At his long-awaited first meeting with victims, the Pope reached out to the tens of thousands of people abused by priests globally, telling them he was sorry for the "grave crimes committed against you", and for the complicity of the Catholic Church in covering them up.
Three male and three female victims from Britain, Germany and Ireland stayed the night in the Pope's residence near Saint Peter's Basilica before having breakfast with Francis. Each then spent a hour with him in private.
The meetings come amid criticism that Francis has been slow to deal with the paedophile scandals which have hugely damaged the Catholic Church.
In a moving speech afterwards in his native Spanish, the 77-year-old pontiff spoke of the "toxic effect" of abuse, which he admitted had ruined many lives.
He criticised the "omission on the part of Church leaders" who covered up or ignored reports of abuse made by victims and family members.
Praising the bravery of victims, he said: "The courage that you and others have shown by speaking up, by telling the truth, was a service of love, since for us it shed light on a terrible darkness in the life of the Church.
"I look at you and…I ask for the grace to weep, the grace for the Church to weep and make reparation for her sons and daughters who betrayed their mission, who abused innocent persons," he added.
'Deaths on my conscience'
He said the "unrelenting emotional and spiritual pain" caused by abuse meant that some had to face "the death of a loved one by suicide".
Those deaths "weigh upon the heart and my conscience and that of the whole Church", the Pope added.
Francis said there was "no place in the Church's ministry for those who commit these abuses", adding: "I commit myself not to tolerate harm done to a minor by any individual, whether a cleric or not."
The victims who met the Pope were not identified to the press.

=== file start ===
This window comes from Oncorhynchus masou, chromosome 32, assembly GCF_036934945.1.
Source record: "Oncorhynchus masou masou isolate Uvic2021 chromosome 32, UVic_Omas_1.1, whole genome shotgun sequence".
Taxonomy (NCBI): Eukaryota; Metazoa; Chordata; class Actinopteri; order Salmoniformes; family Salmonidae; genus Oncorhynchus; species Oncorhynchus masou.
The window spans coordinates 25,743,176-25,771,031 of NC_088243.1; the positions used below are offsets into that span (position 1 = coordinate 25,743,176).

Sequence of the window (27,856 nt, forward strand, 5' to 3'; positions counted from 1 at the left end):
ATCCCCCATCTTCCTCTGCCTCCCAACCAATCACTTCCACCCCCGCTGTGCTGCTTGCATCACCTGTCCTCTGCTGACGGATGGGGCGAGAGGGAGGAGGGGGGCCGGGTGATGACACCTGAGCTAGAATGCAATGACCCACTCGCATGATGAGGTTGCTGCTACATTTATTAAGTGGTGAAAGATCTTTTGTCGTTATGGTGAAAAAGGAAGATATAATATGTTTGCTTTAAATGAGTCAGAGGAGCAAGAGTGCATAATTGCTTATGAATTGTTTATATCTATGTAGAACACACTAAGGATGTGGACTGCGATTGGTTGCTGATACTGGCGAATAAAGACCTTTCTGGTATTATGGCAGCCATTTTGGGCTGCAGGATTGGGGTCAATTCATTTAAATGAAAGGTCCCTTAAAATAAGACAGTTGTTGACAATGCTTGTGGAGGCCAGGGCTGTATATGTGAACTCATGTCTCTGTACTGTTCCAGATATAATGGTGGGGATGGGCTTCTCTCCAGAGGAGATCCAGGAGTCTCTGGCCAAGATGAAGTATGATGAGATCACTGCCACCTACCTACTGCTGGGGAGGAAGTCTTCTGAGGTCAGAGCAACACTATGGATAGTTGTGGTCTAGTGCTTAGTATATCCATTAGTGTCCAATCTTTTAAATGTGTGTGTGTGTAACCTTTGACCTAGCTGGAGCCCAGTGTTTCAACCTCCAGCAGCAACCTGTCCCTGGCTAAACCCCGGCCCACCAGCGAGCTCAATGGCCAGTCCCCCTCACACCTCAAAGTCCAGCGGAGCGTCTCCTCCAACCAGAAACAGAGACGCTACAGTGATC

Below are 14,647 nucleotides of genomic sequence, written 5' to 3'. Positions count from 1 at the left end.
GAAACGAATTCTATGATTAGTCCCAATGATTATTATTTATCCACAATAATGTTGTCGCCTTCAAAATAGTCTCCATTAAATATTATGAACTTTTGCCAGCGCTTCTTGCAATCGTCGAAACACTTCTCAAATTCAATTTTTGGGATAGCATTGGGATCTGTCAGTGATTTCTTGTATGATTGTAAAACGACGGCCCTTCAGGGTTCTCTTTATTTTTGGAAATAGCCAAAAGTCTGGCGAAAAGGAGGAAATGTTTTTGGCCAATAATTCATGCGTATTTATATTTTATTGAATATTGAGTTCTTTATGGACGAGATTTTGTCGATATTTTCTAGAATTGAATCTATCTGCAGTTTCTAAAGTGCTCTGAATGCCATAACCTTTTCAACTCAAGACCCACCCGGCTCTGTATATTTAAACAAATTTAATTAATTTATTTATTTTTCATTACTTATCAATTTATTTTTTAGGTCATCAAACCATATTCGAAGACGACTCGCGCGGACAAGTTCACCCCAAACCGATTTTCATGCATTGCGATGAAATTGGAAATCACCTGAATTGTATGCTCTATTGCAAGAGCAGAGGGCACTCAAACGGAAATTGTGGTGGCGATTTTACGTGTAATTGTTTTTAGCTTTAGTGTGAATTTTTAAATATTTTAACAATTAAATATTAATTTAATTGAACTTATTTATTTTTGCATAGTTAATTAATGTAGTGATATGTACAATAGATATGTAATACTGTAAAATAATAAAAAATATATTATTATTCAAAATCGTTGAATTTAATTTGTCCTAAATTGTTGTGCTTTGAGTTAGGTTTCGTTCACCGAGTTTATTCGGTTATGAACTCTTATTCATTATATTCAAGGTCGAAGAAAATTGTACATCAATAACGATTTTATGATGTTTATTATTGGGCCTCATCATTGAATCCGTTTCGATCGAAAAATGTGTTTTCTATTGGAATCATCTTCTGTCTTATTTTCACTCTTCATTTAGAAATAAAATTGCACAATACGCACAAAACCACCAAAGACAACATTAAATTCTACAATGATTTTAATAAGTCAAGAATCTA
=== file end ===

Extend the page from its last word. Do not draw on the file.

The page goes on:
Vatican spokesman Federico Lombardi said it was hoped that the meetings would "open a constructive path" towards "healing the wounds".
The meetings had been hotly anticipated by victim support groups who have criticized the Argentinian for not acting sooner on an issue which has dogged the Catholic Church for over a decade.
While the Pope in May had branded the sexual abuse of children by clergy as a crime comparable to a "satanic Mass" and promised "zero tolerance", survivors questioned why a pontiff famed for his compassion had not met with victims.
Abusers 'defile God's image'
Last year Francis strengthened Vatican laws on child abuse, which until then did not specifically outlaw paedophilia. Canon law, however, only covers clergy and lay people who work in or for the Vatican, not the Catholic Church as a whole.
A historic first trial against a former Vatican ambassador to the Dominican Republic is expected to take place after Polish archbishop Jozef Wesolowski was convicted of sex abuse by a Church tribunal last month and defrocked.
At the end of last year the Pope also set up an abuse commission to advise him on the issue, which includes Irish abuse victim and campaigner Marie Collins.
The eight-member commission, which met for the second time on Sunday, is keen to hear from experts from the Southern Hemisphere and developing world, where paedophilia is largely a taboo subject and where cases of abuse are much less likely to be reported.
In fierce language, Francis said paedophile priests "profane the very image of God in whose likeness we were created".
But the Vatican's continued insistence on keeping its inquiries into suspect priests secret has angered victims and campaigners.
In May, the UN Committee Against Torture said the Church had major failings in dealing with abuse cases, voicing concerns about a cover-up culture and calling for alleged paedophiles to be suspended immediately pending investigation.